Just today I found the article below by Carole Herder.   [Now all I need is a horse to do it with!  I’m in the Malibu, California area ~ if you have a horse hanging around bored and in need of some stimulation.  I’m ‘chomping at the bit’, pun intended to get involved.   I used to compete internationally with my dogs in Obedience, Agility & FlyBall & won top honors many times over the years.    There is a whole website and international club ~ where you can video and submit your results for judging and placement ~ how cool is this?  So if you think you have a  ’one trick pony’ ~ invest in the training videos they offer, get out there and give it a go ~ bet your horse[s] will surprise you that they have more than one trick up their hooves [I crack myself up!].   Let me know your results, and how I can help you get started.

Hurry up…There are clubs all over the world, from the USA and Canada, to Ireland, Britain and France, to South Africa and New Zealand.

Hugs,

Bev………….

Here is something different for those of you looking for another way to spend time with your horse: equine agility. It’s like dog agility but for horses!

Horse and handler learn to navigate obstacles on the ground in a safe and timely manner. This non-mounted sport is on the increase and the perfect way to hang out with your horse, have fun and stay on the ground! It’s also ideal for barefoot horses or for those under transition but you still need to do some work with them (of course our hoof boots can keep you on the trail if you prefer to be out and about !). Or do you have a pony that no-one can ride anymore? Or even a donkey!

Here is something you can still do together. Horse agility is fast becoming an international competitive sport. You can even participate online so you don’t need to travel to an event! And of course you can just do it for fun in your own paddock, with no pressure of judging and penalties if you wish.

It is an excellent activity to increase your horse’s confidence, prepare them for obstacles in the show ring or on the trail, work on your communication together and of course improve your relationship with your horse.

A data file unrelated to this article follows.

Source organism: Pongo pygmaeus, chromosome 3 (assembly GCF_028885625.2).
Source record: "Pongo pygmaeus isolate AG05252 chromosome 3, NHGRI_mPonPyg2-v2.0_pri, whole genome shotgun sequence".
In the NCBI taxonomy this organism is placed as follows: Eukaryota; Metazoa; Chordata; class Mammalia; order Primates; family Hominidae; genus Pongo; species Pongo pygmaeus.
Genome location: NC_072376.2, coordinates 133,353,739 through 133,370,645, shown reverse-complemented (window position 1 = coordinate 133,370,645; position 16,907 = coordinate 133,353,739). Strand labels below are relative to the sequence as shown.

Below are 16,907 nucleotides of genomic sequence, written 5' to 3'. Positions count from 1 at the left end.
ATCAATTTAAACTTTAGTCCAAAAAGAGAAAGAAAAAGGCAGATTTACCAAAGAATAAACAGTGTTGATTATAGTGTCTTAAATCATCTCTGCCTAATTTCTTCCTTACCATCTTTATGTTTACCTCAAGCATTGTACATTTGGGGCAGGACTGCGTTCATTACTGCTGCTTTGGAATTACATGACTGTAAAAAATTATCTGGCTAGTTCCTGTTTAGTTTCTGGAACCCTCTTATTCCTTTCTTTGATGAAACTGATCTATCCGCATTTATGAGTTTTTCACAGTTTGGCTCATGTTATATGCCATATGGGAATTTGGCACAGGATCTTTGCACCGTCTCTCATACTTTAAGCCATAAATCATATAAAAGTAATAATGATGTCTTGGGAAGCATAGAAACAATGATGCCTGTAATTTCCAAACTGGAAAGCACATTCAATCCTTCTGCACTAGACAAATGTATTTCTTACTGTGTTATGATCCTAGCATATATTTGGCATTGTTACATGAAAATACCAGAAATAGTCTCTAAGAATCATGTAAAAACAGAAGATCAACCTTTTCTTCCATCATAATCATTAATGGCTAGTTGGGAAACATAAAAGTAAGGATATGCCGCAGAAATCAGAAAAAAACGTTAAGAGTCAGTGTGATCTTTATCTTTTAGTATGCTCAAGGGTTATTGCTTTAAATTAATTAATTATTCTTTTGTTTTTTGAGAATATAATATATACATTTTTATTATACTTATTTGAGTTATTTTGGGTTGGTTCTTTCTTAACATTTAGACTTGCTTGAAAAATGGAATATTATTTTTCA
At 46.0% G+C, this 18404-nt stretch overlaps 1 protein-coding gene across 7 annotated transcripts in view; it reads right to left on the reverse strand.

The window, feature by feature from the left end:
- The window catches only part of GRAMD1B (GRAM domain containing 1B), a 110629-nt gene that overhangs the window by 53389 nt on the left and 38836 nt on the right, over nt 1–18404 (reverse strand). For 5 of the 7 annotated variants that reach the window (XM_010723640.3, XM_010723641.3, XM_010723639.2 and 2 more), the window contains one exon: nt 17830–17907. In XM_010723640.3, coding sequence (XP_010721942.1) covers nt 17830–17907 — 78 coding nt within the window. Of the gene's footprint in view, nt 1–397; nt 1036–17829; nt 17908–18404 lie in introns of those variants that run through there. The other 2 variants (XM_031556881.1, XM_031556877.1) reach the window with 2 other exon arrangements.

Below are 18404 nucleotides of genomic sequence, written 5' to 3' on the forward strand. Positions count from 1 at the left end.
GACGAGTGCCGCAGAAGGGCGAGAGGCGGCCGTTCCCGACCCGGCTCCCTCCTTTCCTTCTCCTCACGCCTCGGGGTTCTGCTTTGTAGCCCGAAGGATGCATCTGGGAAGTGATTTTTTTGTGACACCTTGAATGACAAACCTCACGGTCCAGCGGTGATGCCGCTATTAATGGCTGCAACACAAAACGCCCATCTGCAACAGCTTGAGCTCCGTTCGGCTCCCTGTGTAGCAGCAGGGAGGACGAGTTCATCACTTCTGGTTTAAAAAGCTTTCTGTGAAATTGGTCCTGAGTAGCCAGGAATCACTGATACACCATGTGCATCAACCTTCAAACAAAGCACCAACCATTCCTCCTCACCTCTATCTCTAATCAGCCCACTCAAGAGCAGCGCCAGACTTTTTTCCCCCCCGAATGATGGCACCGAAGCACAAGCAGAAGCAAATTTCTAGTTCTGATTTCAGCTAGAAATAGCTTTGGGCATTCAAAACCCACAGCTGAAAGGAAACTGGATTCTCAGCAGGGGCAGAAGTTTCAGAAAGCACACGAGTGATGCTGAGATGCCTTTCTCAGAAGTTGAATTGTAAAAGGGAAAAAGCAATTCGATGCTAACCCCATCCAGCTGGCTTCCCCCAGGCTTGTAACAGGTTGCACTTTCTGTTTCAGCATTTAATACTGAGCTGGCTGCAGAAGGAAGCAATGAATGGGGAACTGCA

The attraction of this sport is of course that you don’t need to ride and it is open to any breed of any background. There are clubs all over the world, from the USA and Canada, to Ireland, Britain and France, to South Africa and New Zealand.

Check out http://www.thehorseagilityclub.com/ and http://www.equineagility.com/ for more information.

Keeping Your Horse Fit Is Important

Your Horse’s Fitness: Why And How It’s So Important

By John Strassburger

Edited by Bev Gun-Munro

Whether you’re a devoted competitor or enthusiastic trail rider, a fit horse will stay sound longer and be better able to do their job, and please you.

Your “in-the-ring” fitness work should include a variety of movements, such as leg-yields, circles and serpentines.

Fitness, in terms of the soft tissues in the legs (tendons and ligaments) and muscular strength and tone, is an aspect of training that’s often poorly understood or overlooked by many riders and even trainers.

Just like humans, horses aren’t born naturally fit for an athletic endeavor. Yes, certain breeds are better built for certain sports, but developing their fitness must be an intrinsic part of any training regimen. It’s actually more important today than ever before, as the majority of American horses don’t have the space to live an active life on their own.